by David Knoll
The Iron Dome missile defense system is being touted as the real winner of the recent fight between Gaza and Israel. Some Israeli officials cite the anti-projectile platform as the reason the Israeli Defense Forces did not invade the Gaza Strip this past November. Over the course of the eight-day shootout, Iron Dome hit over 80% of Palestinian rockets that it targeted, limiting Israeli casualties despite advances in the range and sophistication of the Palestinian arsenal. A system that protects Israeli civilians and prevents the need for casualty-heavy ground invasions is a positive development in many ways. Unfortunately, in the long-term it also threatens to further stall progress in the Israeli-Palestinian peace process.
It is paradoxical that this security system presents a long-term security danger to Israel. But Iron Dome, combined with the security barrier that encloses the Gaza Strip and the West Bank, shields Israel from the Palestinian problem. Israelis can ignore the violence of the conflict in a way that the Palestinians cannot. If Israelis are insulated from the conflict, there will continue to be insufficient public pressure on the leadership to make the kind of painful concessions necessary to reach a final agreement. Only a final political accord with the Palestinians will guarantee Israel the internal security that has eluded it for sixty-four years. And, if the last fifteen years have any lesson to teach, it is that the longer the conflict endures, the more elusive a final peace becomes.
The need for the Iron Dome started with the erection of security barriers, first in Gaza and now in the West Bank, which separate the two areas from Israel. Begun in 1994, the Gaza wall is all-inclusive and includes every conceivable (and some inconceivable) bell and whistle, from electronic sensors to night vision cameras to remote control automatic guns. The Gaza barrier even extends into the Mediterranean Sea: an underwater wall, embedded into the sea floor and extending above the surface, prevents seaborne attack. Under President Hosni Mubarak, the Egyptians also got in the game, building anunderground wall to block Sinai and Gazan tunnelers from smuggling illicit goods and weapons into the Strip.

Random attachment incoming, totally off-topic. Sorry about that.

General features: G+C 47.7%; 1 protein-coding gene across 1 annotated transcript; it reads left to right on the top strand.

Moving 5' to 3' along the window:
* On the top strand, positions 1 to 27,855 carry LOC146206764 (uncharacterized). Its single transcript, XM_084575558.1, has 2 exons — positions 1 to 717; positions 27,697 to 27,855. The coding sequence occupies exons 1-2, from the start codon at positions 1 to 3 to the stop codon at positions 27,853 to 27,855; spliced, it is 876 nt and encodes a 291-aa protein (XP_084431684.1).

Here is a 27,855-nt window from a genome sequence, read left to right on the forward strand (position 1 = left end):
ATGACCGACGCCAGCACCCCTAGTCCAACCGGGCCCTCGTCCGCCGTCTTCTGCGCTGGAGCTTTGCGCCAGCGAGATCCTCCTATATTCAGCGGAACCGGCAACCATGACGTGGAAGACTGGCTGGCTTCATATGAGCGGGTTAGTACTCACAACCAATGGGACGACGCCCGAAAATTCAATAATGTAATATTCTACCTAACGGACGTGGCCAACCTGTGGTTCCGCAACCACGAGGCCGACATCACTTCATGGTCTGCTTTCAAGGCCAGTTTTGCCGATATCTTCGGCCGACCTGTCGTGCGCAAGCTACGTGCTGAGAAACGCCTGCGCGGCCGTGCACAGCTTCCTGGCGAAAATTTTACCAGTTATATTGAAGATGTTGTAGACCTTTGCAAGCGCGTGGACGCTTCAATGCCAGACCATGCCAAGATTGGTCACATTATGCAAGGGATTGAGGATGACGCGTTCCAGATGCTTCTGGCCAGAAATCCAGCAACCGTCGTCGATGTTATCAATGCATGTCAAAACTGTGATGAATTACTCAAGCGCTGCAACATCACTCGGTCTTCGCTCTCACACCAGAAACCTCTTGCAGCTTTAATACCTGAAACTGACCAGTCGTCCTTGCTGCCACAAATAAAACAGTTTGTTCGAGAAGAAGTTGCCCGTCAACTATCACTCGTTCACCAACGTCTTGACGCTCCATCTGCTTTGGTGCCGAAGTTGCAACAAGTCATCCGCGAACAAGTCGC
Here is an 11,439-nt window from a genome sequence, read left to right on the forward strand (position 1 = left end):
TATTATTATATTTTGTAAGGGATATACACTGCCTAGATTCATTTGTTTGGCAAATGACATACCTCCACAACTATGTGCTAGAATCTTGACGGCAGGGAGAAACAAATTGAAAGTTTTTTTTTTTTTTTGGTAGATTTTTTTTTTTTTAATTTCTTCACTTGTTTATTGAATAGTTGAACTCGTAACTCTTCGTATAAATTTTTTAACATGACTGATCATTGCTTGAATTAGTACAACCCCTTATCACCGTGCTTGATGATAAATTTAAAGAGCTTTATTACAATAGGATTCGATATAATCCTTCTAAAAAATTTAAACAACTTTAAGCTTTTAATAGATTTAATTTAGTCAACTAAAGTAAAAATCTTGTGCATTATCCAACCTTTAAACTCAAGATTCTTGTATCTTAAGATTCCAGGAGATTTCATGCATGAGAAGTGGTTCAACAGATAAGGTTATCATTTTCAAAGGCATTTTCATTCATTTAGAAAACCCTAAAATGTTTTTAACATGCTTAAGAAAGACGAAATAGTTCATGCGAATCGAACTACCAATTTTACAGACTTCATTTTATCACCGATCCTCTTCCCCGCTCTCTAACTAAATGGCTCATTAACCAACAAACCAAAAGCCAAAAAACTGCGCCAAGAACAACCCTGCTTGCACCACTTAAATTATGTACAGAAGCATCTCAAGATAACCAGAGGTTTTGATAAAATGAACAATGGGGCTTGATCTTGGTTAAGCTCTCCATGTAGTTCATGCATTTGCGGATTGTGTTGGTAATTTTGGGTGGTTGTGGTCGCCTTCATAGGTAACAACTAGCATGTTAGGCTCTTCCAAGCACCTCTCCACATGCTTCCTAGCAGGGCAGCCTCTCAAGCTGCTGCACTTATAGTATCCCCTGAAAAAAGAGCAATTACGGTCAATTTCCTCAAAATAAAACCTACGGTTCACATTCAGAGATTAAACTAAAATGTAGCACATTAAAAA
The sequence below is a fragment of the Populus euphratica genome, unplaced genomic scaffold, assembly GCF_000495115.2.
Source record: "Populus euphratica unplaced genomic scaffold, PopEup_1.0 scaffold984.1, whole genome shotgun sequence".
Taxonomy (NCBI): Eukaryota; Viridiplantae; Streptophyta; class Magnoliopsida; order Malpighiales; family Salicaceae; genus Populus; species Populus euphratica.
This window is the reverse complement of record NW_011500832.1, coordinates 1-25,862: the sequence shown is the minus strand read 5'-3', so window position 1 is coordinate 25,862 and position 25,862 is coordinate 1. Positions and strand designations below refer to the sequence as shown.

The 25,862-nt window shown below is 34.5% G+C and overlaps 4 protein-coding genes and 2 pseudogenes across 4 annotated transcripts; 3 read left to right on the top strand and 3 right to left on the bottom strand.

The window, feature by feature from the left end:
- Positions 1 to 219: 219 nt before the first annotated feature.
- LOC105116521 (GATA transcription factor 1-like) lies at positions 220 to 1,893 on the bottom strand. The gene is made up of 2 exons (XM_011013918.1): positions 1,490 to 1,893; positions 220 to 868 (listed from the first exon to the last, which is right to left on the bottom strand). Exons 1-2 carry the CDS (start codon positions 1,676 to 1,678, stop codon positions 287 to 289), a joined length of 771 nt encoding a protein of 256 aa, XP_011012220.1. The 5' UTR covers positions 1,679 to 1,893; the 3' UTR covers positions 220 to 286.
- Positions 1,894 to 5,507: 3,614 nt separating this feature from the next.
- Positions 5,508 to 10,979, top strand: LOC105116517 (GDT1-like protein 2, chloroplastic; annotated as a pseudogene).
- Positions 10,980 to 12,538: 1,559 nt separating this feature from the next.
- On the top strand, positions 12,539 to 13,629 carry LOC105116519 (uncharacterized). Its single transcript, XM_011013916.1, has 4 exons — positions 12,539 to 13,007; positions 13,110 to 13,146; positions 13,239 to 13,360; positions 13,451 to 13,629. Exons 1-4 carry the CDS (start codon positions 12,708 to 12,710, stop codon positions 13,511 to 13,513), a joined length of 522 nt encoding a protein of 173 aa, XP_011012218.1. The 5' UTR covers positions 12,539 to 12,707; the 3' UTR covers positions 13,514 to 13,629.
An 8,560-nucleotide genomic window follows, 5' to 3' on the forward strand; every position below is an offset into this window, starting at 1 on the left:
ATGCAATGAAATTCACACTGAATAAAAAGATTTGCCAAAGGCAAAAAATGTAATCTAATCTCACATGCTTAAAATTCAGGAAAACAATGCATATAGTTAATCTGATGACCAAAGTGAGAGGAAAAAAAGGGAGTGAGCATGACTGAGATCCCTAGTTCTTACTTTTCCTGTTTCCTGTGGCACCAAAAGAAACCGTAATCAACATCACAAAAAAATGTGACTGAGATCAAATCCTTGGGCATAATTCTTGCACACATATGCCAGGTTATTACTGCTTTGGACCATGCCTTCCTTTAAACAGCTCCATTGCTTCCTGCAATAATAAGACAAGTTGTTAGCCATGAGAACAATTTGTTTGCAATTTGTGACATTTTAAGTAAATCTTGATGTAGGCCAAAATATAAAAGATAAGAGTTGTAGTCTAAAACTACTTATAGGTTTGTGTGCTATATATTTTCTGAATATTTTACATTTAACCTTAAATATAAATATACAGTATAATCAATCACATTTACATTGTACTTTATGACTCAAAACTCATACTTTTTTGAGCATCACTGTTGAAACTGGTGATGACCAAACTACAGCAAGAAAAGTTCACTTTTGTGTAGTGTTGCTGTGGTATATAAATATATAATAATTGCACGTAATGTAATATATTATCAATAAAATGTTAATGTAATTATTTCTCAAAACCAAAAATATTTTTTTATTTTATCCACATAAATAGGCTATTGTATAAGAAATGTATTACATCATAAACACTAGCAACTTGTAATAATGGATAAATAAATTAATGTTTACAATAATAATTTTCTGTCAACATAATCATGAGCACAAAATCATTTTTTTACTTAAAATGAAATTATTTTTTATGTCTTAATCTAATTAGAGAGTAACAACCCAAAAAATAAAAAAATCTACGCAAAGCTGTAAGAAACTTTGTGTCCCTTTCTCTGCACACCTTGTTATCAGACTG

The Palestinians began firing rockets and mortars from Gaza because the wall made infiltration-based attacks unworkable. The projectiles are a reaction to the effectiveness of the security barrier. The Iron Dome missile defense system can be seen as a vertical extension of that security barrier—a wall in the sky. And as a tactical tool, Iron Dome has been a resounding success. Iron Dome interceptor missiles hit 421 rockets fired from Gaza in mid-November, which puts its success rate at eighty to ninety percent, better than many expected. The computer-driven system is efficient, targeting only rockets headed for populated areas and ignoring others.
Hit rate non-withstanding, Iron Dome has the potential to cause strategic failure. With Iron Dome and the Gaza security barrier in place, there is nothing to push Israeli politicians toward negotiations and eventual peace. If anything, Israeli leaders took the wrong lessons from the most recent clash with Gaza: they don’t see Iron Dome as the armor that will allow them to engage in difficult negotiations with the Palestinians, but rather the screen that allows them to ignore the problem.
This is not a problem that can be ignored indefinitely. Despite the seemingly insurmountable barriers Israel has erected to thwart Palestinian terror groups, there will be future attacks on Israel emanating from the Gaza Strip. There is no perfect defense system, no matter how lavishly technology and money are applied. Just ask the Trojans about their city walls or the French about their Maginot Line.
The Palestinian response to Israeli barriers won’t necessarily be military in nature. Fatah leader Mahmoud Abbas’s recent political victory at the United Nations in upgrading Palestine to a “non-member observer state” is a case in point. While the Fatah leader is also behind a wall in the West Bank, he chooses to draw attention to his cause not with rockets, but words. Israeli leadership might not like the outcome of the vote, but surely they would prefer diplomatic fighting over lethal violence.
Should Israel turn off the Iron Dome to improve the prospects of peace? Of course not. Israel should do everything possible to protect its people—any government would. However, Israel’s leaders should use this moment of military supremacy to make a concerted effort toward peace. Many argue that Israel should not negotiate until it can guarantee the safety of its people. That moment has arrived. If Israel waits much longer, the terror groups will once again figure out a way to make life miserable for Israelis, and peace will become ever more distant.
About the Author
David L. Knoll is a freelance defense analyst who writes on innovation, security studies, and Southwest Asia. He is a doctoral candidate at The Fletcher School. He tweets at @DLKnoll.